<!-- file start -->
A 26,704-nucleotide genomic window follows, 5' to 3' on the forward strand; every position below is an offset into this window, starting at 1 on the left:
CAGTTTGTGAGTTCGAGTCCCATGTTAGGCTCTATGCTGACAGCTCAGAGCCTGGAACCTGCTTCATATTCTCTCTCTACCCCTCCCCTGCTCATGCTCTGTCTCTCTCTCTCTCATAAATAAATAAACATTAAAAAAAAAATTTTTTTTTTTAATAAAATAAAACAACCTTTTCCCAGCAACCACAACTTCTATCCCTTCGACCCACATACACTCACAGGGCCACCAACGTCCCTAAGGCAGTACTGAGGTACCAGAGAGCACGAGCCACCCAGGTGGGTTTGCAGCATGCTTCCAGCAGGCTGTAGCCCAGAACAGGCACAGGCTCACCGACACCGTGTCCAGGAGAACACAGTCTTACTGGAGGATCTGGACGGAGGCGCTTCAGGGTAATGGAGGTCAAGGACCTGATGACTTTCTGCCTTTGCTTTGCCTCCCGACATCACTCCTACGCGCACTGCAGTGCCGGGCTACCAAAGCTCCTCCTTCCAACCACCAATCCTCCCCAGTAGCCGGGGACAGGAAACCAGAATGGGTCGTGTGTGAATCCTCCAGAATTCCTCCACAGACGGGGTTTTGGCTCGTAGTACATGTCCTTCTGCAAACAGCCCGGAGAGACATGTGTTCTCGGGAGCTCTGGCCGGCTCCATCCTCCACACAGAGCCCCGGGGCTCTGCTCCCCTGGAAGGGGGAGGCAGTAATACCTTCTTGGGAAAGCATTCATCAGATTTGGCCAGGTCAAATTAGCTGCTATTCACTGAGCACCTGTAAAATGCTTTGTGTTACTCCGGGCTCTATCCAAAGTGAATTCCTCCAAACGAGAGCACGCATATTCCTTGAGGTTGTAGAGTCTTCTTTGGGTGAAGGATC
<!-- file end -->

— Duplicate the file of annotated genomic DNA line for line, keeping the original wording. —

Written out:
A 26,704-nucleotide genomic window follows, 5' to 3' on the forward strand; every position below is an offset into this window, starting at 1 on the left:
CAGTTTGTGAGTTCGAGTCCCATGTTAGGCTCTATGCTGACAGCTCAGAGCCTGGAACCTGCTTCATATTCTCTCTCTACCCCTCCCCTGCTCATGCTCTGTCTCTCTCTCTCTCATAAATAAATAAACATTAAAAAAAAAATTTTTTTTTTTAATAAAATAAAACAACCTTTTCCCAGCAACCACAACTTCTATCCCTTCGACCCACATACACTCACAGGGCCACCAACGTCCCTAAGGCAGTACTGAGGTACCAGAGAGCACGAGCCACCCAGGTGGGTTTGCAGCATGCTTCCAGCAGGCTGTAGCCCAGAACAGGCACAGGCTCACCGACACCGTGTCCAGGAGAACACAGTCTTACTGGAGGATCTGGACGGAGGCGCTTCAGGGTAATGGAGGTCAAGGACCTGATGACTTTCTGCCTTTGCTTTGCCTCCCGACATCACTCCTACGCGCACTGCAGTGCCGGGCTACCAAAGCTCCTCCTTCCAACCACCAATCCTCCCCAGTAGCCGGGGACAGGAAACCAGAATGGGTCGTGTGTGAATCCTCCAGAATTCCTCCACAGACGGGGTTTTGGCTCGTAGTACATGTCCTTCTGCAAACAGCCCGGAGAGACATGTGTTCTCGGGAGCTCTGGCCGGCTCCATCCTCCACACAGAGCCCCGGGGCTCTGCTCCCCTGGAAGGGGGAGGCAGTAATACCTTCTTGGGAAAGCATTCATCAGATTTGGCCAGGTCAAATTAGCTGCTATTCACTGAGCACCTGTAAAATGCTTTGTGTTACTCCGGGCTCTATCCAAAGTGAATTCCTCCAAACGAGAGCACGCATATTCCTTGAGGTTGTAGAGTCTTCTTTGGGTGAAGGATC